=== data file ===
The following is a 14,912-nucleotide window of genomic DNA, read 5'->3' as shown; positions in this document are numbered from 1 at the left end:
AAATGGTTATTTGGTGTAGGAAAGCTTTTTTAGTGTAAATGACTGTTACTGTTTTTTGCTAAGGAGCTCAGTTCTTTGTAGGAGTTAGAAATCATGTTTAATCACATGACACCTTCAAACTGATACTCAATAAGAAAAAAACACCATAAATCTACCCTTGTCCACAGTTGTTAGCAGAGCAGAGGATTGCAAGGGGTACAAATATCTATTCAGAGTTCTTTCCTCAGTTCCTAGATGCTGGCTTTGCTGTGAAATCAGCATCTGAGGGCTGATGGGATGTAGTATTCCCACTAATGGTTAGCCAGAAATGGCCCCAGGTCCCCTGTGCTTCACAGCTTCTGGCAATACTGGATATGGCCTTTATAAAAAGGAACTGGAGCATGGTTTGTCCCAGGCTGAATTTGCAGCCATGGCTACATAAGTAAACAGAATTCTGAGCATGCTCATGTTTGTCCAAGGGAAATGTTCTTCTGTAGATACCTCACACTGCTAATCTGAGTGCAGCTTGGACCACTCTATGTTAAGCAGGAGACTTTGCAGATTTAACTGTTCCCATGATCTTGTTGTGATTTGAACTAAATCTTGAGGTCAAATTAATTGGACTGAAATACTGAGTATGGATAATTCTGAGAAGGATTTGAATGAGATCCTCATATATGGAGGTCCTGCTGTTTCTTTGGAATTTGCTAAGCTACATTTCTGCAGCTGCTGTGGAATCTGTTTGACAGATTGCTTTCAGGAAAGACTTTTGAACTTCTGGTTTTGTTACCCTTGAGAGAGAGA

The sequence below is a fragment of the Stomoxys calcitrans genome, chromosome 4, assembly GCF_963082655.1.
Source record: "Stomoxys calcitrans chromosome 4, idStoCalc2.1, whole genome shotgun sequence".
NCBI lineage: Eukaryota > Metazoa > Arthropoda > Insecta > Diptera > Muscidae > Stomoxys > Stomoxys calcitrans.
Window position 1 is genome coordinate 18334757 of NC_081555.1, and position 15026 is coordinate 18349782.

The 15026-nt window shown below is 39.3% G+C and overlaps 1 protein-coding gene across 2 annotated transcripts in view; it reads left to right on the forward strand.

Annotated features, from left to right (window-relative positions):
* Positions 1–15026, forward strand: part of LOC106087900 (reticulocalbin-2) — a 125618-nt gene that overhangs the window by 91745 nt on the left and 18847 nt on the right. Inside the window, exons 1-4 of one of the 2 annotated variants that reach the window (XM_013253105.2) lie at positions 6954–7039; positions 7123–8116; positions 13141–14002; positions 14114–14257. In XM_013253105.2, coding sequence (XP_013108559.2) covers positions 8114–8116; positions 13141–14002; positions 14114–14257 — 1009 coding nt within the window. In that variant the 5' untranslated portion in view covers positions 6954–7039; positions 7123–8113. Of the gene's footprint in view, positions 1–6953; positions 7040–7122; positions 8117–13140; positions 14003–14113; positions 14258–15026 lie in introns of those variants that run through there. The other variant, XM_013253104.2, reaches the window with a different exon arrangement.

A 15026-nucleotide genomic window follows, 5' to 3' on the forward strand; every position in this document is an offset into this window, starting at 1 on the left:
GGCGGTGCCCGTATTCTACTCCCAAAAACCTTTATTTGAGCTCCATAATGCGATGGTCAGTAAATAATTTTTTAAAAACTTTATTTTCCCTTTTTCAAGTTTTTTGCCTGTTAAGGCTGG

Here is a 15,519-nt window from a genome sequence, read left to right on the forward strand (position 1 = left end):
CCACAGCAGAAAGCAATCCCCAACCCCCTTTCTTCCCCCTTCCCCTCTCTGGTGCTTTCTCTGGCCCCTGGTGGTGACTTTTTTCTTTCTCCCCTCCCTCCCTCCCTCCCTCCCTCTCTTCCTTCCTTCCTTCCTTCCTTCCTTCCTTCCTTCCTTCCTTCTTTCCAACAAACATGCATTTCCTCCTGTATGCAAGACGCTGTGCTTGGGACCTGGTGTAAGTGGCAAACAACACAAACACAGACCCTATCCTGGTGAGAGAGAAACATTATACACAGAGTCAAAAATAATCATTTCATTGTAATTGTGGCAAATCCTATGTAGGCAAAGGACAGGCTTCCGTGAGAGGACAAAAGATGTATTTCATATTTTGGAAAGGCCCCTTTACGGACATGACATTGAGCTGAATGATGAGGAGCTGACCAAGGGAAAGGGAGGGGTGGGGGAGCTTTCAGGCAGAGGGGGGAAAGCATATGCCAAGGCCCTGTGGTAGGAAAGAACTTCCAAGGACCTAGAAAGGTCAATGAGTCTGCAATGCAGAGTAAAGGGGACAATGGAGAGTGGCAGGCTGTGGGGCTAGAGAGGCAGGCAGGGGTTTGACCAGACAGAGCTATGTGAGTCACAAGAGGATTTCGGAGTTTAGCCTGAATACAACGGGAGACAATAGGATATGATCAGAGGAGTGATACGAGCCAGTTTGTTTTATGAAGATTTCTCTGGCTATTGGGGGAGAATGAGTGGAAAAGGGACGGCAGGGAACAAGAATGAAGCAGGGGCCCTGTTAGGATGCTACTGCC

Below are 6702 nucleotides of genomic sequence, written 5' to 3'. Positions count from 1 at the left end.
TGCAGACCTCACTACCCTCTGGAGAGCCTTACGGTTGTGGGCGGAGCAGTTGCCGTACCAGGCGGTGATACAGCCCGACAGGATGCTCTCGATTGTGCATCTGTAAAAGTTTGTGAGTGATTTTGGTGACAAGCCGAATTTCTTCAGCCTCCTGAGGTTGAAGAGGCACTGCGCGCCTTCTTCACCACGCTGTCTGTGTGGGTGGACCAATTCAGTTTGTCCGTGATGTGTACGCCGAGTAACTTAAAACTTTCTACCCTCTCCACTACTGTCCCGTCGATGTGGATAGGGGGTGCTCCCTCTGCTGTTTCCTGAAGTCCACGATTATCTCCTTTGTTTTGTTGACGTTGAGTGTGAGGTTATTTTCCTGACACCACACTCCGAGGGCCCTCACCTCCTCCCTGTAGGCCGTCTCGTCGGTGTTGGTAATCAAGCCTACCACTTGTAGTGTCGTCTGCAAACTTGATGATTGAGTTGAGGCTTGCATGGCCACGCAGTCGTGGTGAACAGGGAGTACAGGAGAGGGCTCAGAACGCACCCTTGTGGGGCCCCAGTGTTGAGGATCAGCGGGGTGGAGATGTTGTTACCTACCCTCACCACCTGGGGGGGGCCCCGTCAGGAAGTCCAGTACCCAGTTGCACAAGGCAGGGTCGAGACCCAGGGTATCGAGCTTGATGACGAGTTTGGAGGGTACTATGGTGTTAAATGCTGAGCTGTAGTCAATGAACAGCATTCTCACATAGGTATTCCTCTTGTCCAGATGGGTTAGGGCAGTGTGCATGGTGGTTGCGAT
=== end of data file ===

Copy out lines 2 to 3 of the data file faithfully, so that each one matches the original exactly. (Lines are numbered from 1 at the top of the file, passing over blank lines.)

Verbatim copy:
AAATGGTTATTTGGTGTAGGAAAGCTTTTTTAGTGTAAATGACTGTTACTGTTTTTTGCTAAGGAGCTCAGTTCTTTGTAGGAGTTAGAAATCATGTTTAATCACATGACACCTTCAAACTGATACTCAATAAGAAAAAAACACCATAAATCTACCCTTGTCCACAGTTGTTAGCAGAGCAGAGGATTGCAAGGGGTACAAATATCTATTCAGAGTTCTTTCCTCAGTTCCTAGATGCTGGCTTTGCTGTGAAATCAGCATCTGAGGGCTGATGGGATGTAGTATTCCCACTAATGGTTAGCCAGAAATGGCCCCAGGTCCCCTGTGCTTCACAGCTTCTGGCAATACTGGATATGGCCTTTATAAAAAGGAACTGGAGCATGGTTTGTCCCAGGCTGAATTTGCAGCCATGGCTACATAAGTAAACAGAATTCTGAGCATGCTCATGTTTGTCCAAGGGAAATGTTCTTCTGTAGATACCTCACACTGCTAATCTGAGTGCAGCTTGGACCACTCTATGTTAAGCAGGAGACTTTGCAGATTTAACTGTTCCCATGATCTTGTTGTGATTTGAACTAAATCTTGAGGTCAAATTAATTGGACTGAAATACTGAGTATGGATAATTCTGAGAAGGATTTGAATGAGATCCTCATATATGGAGGTCCTGCTGTTTCTTTGGAATTTGCTAAGCTACATTTCTGCAGCTGCTGTGGAATCTGTTTGACAGATTGCTTTCAGGAAAGACTTTTGAACTTCTGGTTTTGTTACCCTTGAGAGAGAGA

The sequence below is a fragment of the Stomoxys calcitrans genome, chromosome 4, assembly GCF_963082655.1.